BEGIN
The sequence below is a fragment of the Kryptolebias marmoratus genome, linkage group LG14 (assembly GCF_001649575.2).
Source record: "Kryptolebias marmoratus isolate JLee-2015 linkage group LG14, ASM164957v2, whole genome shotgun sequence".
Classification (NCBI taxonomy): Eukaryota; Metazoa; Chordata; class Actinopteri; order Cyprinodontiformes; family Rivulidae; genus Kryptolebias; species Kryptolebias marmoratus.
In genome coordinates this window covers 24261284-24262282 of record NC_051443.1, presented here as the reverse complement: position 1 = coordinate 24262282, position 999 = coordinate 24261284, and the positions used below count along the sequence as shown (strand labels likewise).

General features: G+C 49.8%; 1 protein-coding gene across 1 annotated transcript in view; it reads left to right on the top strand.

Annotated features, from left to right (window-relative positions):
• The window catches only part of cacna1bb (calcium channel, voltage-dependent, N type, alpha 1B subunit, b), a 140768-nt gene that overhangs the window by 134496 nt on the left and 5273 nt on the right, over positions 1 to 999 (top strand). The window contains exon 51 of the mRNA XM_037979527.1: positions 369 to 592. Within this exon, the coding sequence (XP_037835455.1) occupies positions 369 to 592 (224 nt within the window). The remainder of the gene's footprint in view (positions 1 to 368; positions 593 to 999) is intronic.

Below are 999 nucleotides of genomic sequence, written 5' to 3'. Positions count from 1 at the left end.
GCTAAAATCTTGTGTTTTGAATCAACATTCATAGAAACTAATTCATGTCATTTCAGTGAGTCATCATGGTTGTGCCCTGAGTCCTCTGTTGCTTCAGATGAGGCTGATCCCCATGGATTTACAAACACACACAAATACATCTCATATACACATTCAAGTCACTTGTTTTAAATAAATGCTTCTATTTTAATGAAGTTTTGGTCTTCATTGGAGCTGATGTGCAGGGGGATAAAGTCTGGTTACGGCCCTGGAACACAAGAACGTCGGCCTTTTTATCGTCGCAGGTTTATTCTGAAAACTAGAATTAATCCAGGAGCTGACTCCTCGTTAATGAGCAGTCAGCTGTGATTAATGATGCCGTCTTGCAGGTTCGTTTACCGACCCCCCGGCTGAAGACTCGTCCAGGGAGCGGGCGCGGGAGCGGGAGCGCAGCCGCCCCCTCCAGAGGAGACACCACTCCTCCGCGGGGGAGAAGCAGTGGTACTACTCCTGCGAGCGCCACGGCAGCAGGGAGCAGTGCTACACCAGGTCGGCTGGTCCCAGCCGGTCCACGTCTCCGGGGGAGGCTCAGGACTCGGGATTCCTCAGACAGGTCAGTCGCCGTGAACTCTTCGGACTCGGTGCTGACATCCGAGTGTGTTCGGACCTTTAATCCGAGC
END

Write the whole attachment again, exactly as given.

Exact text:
The sequence below is a fragment of the Kryptolebias marmoratus genome, linkage group LG14 (assembly GCF_001649575.2).
Source record: "Kryptolebias marmoratus isolate JLee-2015 linkage group LG14, ASM164957v2, whole genome shotgun sequence".
Classification (NCBI taxonomy): Eukaryota; Metazoa; Chordata; class Actinopteri; order Cyprinodontiformes; family Rivulidae; genus Kryptolebias; species Kryptolebias marmoratus.
In genome coordinates this window covers 24261284-24262282 of record NC_051443.1, presented here as the reverse complement: position 1 = coordinate 24262282, position 999 = coordinate 24261284, and the positions used below count along the sequence as shown (strand labels likewise).

General features: G+C 49.8%; 1 protein-coding gene across 1 annotated transcript in view; it reads left to right on the top strand.

Annotated features, from left to right (window-relative positions):
• The window catches only part of cacna1bb (calcium channel, voltage-dependent, N type, alpha 1B subunit, b), a 140768-nt gene that overhangs the window by 134496 nt on the left and 5273 nt on the right, over positions 1 to 999 (top strand). The window contains exon 51 of the mRNA XM_037979527.1: positions 369 to 592. Within this exon, the coding sequence (XP_037835455.1) occupies positions 369 to 592 (224 nt within the window). The remainder of the gene's footprint in view (positions 1 to 368; positions 593 to 999) is intronic.

Below are 999 nucleotides of genomic sequence, written 5' to 3'. Positions count from 1 at the left end.
GCTAAAATCTTGTGTTTTGAATCAACATTCATAGAAACTAATTCATGTCATTTCAGTGAGTCATCATGGTTGTGCCCTGAGTCCTCTGTTGCTTCAGATGAGGCTGATCCCCATGGATTTACAAACACACACAAATACATCTCATATACACATTCAAGTCACTTGTTTTAAATAAATGCTTCTATTTTAATGAAGTTTTGGTCTTCATTGGAGCTGATGTGCAGGGGGATAAAGTCTGGTTACGGCCCTGGAACACAAGAACGTCGGCCTTTTTATCGTCGCAGGTTTATTCTGAAAACTAGAATTAATCCAGGAGCTGACTCCTCGTTAATGAGCAGTCAGCTGTGATTAATGATGCCGTCTTGCAGGTTCGTTTACCGACCCCCCGGCTGAAGACTCGTCCAGGGAGCGGGCGCGGGAGCGGGAGCGCAGCCGCCCCCTCCAGAGGAGACACCACTCCTCCGCGGGGGAGAAGCAGTGGTACTACTCCTGCGAGCGCCACGGCAGCAGGGAGCAGTGCTACACCAGGTCGGCTGGTCCCAGCCGGTCCACGTCTCCGGGGGAGGCTCAGGACTCGGGATTCCTCAGACAGGTCAGTCGCCGTGAACTCTTCGGACTCGGTGCTGACATCCGAGTGTGTTCGGACCTTTAATCCGAGC